A lot has changed since the first season of The Boys released last year. Watchmen, the comic book property with which it shares DNA, came out with a game-changing reboot. More importantly, however, the real world turned into the sort of dystopian fantasy that the show so mercilessly mocked.
My capacity for the sort of nihilism that The Boys peddles is definitely waning, though. Do we really need more reminders that our planet is being consumed, even during one of the worst years in recorded history, by corporate greed? Or is it necessary to never lose sight of the evil that surrounds us, simply because we’ve had enough? There are no correct answers.
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Of course, by definition, revolution implies the existence of oppression. And The Boys is a revolutionary show, about revolutionaries. Led by the brash Bill Butcher (Karl Urban, by way of Jason Statham), they took on the vile Vought Industries precisely because the corporation posed a threat to the planet. Just because we now find ourselves in the middle of a pandemic that has only broadened the wealth gap mustn’t mean we reject art that dissects why such things happen.
Even as the coronavirus pandemic sent the world economy into its worst slump since the Great Depression, and more than 100 million people across the globe into ‘extreme poverty’, Amazon CEO Jeff Bezos became the first person ever to record a net worth of more than $200 billion. There was a time when war profiteers used to be looked at with utmost disgust. This was the central conflict that raged in Tony Stark’s heart in the first Iron Man film, which arrived in the shadow of the Iraq and Afghanistan wars. But what of pandemic profiteers?
While Amazon maintained its position as one of the world’s most valuable companies, in India, the government launched a relief fund that it said doesn’t come under the ambit of the Right to Information act, thereby relieving itself of the responsibility to be transparent about where the money was being spent.
This irony is lost neither on me, nor showrunner Eric Kripke, who in the second season of The Boys doubles down on the themes it introduced in season one more forcefully. That’s what mass validation does for you, I suppose — it gives you the courage to bite the hand that feeds.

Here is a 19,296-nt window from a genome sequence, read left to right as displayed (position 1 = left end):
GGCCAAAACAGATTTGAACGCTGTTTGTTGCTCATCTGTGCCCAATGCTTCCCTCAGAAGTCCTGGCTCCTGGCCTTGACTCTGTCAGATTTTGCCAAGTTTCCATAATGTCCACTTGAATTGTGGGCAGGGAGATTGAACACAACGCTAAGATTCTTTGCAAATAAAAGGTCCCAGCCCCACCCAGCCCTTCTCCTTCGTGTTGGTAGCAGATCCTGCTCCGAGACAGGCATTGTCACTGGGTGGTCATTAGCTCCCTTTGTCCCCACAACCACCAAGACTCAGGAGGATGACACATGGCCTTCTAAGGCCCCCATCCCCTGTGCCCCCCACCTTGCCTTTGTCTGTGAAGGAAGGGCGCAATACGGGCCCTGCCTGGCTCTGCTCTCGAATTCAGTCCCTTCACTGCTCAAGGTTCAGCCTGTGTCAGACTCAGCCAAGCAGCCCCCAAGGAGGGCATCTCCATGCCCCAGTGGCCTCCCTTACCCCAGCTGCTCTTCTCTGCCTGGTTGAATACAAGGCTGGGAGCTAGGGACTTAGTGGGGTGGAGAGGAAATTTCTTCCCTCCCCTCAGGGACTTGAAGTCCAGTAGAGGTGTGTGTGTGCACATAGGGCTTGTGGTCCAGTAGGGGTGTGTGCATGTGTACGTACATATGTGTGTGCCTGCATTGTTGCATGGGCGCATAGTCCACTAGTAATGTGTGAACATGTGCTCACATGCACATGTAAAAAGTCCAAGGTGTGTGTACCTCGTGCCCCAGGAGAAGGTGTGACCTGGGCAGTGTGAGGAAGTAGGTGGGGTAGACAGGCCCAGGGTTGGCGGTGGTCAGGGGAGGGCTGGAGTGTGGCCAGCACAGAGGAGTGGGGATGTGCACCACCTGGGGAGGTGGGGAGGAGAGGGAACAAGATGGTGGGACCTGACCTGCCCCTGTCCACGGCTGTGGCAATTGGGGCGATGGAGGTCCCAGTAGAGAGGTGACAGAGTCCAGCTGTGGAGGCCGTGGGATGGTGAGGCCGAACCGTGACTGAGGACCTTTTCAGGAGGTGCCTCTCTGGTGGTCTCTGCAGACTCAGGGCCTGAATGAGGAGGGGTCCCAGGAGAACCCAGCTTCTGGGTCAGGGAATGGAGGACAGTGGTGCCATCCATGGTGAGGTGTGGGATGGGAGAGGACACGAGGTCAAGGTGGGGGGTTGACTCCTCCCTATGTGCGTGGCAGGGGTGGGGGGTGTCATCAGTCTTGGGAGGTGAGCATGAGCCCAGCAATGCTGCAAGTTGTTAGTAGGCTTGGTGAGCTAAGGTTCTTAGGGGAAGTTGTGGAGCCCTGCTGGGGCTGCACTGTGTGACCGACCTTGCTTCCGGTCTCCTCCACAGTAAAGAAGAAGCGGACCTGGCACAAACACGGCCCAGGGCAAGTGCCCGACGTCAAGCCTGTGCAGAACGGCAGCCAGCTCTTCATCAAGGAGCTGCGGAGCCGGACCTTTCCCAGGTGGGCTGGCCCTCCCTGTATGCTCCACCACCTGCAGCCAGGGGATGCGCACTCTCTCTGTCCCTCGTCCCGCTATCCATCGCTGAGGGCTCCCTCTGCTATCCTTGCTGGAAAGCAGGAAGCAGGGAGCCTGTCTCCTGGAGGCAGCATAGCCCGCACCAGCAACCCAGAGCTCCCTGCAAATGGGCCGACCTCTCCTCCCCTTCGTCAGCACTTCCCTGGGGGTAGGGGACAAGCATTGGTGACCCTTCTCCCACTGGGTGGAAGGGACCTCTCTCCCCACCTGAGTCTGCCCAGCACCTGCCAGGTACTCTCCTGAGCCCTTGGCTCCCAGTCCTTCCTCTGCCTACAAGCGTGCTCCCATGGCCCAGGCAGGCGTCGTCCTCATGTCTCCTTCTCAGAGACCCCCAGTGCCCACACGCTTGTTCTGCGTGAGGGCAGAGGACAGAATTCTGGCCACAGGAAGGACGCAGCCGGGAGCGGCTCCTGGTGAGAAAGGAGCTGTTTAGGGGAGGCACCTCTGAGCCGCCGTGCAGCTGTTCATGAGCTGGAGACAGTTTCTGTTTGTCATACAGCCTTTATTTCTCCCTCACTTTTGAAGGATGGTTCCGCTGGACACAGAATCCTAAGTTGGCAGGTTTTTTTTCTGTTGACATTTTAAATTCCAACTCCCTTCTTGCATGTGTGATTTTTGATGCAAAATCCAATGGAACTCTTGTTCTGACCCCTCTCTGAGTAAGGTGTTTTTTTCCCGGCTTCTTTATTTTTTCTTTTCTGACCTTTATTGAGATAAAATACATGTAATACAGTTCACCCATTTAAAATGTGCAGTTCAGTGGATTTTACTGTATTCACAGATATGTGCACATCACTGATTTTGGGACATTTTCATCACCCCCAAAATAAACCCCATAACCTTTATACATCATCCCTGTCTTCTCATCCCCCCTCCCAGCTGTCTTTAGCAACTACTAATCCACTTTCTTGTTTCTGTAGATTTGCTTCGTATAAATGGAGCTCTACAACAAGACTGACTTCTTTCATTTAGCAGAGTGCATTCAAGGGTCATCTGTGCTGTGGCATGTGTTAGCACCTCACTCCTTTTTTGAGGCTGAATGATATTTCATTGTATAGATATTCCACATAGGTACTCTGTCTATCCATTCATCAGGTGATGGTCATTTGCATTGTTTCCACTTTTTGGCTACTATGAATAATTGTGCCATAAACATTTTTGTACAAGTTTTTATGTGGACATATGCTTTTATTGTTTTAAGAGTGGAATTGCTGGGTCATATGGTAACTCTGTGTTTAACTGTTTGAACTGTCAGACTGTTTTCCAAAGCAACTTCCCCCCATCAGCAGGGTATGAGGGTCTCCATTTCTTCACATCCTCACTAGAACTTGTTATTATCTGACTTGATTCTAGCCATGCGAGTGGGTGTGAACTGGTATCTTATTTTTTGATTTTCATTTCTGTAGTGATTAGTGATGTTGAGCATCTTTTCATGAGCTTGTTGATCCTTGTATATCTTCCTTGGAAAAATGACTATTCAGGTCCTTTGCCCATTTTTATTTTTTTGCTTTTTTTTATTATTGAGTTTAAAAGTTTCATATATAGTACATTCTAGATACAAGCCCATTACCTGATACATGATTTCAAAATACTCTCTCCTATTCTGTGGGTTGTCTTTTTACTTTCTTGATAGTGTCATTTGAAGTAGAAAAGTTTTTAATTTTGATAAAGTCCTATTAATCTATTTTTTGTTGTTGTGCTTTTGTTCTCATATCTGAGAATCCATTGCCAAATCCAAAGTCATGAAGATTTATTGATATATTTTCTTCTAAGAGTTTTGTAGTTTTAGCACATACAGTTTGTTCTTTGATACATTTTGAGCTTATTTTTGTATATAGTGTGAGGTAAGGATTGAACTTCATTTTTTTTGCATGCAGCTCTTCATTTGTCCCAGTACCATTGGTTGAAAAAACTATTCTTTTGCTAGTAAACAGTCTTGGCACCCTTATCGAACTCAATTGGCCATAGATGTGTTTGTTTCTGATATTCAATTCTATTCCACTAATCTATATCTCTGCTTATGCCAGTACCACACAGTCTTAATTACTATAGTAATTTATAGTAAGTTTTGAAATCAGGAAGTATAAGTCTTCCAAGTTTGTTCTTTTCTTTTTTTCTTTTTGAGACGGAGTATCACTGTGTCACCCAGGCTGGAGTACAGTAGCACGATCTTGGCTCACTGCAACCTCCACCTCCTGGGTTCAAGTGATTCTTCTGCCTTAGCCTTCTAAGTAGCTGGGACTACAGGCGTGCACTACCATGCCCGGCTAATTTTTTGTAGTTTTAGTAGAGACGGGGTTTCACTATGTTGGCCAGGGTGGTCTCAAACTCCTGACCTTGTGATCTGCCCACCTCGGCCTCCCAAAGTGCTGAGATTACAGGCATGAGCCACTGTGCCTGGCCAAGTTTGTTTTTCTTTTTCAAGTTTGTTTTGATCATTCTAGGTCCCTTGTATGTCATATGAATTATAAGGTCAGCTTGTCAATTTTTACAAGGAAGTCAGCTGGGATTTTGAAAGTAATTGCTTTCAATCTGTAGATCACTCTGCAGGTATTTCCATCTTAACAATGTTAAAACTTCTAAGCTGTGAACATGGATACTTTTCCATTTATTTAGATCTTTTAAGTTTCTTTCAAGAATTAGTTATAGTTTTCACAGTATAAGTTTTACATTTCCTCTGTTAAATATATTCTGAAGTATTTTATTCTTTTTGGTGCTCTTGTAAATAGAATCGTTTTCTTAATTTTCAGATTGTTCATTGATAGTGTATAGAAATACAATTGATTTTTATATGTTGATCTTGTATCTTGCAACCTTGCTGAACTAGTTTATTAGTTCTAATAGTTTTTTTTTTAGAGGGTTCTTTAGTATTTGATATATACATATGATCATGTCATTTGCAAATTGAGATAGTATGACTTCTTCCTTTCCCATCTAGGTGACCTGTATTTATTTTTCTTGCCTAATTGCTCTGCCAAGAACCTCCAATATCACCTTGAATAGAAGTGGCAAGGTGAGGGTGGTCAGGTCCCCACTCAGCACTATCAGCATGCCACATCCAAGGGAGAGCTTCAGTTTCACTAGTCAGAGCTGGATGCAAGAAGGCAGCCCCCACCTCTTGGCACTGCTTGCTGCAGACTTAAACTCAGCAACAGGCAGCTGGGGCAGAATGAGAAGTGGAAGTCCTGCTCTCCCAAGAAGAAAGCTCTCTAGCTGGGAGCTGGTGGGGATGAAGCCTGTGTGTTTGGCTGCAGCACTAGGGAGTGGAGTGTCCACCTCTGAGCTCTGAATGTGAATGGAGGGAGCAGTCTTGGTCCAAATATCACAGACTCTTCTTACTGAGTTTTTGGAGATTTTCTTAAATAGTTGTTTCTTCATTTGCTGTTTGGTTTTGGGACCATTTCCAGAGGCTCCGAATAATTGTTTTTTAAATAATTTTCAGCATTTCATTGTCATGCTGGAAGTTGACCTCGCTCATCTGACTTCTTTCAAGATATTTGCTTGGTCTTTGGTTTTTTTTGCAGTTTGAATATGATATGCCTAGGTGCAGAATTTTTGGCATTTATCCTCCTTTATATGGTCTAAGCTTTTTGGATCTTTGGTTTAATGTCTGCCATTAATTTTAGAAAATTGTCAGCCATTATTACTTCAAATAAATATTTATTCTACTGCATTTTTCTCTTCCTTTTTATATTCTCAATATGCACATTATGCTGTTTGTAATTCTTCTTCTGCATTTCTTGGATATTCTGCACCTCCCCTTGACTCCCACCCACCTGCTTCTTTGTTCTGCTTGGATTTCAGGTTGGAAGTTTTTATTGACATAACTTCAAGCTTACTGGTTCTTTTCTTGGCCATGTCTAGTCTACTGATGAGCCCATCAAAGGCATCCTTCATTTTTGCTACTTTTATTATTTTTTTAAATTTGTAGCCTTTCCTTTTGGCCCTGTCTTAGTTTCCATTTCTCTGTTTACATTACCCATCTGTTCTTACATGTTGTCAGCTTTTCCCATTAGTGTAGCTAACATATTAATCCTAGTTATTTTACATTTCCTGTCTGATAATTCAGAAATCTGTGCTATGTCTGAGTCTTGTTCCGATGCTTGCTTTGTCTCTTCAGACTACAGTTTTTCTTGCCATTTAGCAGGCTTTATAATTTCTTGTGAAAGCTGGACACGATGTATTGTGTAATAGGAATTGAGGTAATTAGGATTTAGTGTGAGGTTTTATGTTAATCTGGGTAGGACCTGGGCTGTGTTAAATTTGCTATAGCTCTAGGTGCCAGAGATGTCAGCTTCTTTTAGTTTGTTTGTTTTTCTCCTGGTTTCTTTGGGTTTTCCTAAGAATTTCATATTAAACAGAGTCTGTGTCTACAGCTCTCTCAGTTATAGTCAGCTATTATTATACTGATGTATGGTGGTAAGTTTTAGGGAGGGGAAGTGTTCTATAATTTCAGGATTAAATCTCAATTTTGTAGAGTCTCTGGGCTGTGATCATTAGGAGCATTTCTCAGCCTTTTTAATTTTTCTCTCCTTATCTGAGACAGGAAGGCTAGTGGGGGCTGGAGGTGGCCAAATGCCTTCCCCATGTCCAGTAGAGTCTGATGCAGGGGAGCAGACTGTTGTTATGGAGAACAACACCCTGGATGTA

But this time, the stakes are personal — while Butcher is motivated by a desire to protect his wife, Hughie and Annie are working together to bring down Vought from the inside. Season two, despite frequent bursts of action and violence, is almost like a 70s conspiracy thriller in tone — and Kripke is usually successful at balancing the edgy meta-ness with the broader cultural critique.
Homelander and Starlight in a still from The Boys season 2. ( Amazon Studios, Prime Video )
The Seven — the show’s corrupt version of The Avengers, or the Justice League, in case Marvel fans take offence — are weaker than they have ever been. The Deep, after being outcast for his sexual misdeeds (not because Vought disapproved, but because his presence was bad PR), has found Scientology? A-Train is struggling with the fallout of season one’s Compound V relapse, and Homelander is looking to consolidate his position as the leader of The Seven, now that the team is on its knees.
While the first three episodes — that’s how many I’m allowed to talk about — don’t quite have a set-piece as jaw-dropping as the plane sequence from season one, a ‘tryout’ scene involving a blind character reinforces the idea that Homelander is, in fact, the supervillain of the show.
Like Rorschach in Damon Lindelof’s Watchmen reboot, Homelander also appears to have become a symbol for white power, while Stormfront, the newest member of The Seven, brings the disruptive social media savvy that proves to be a clincher in captivating the minds of middle-America. They butt heads initially — both are alphas in a team desperate for leadership — but realise eventually that a partnership is the only way forward.
It is just one of the many (over-the-top) ways in which The Boys suggests that a merger between conservatives such as Homelander and radicals such as Stormfront is the key to power in modern-day America, and perhaps the reason behind the rise of men like Donald Trump.
It takes longer for season two to kick into gear, as compared to the first season, which came out all-guns-blazing. But once Butcher makes his almost Hindi film-inspired ‘entry’, the pace picks up significantly. The second season of The Boys will premiere with three episodes on September 4, followed by a new episode every week. It’s worth sticking around, if only to see just how much more ambitious the series can get in an already greenlit season three.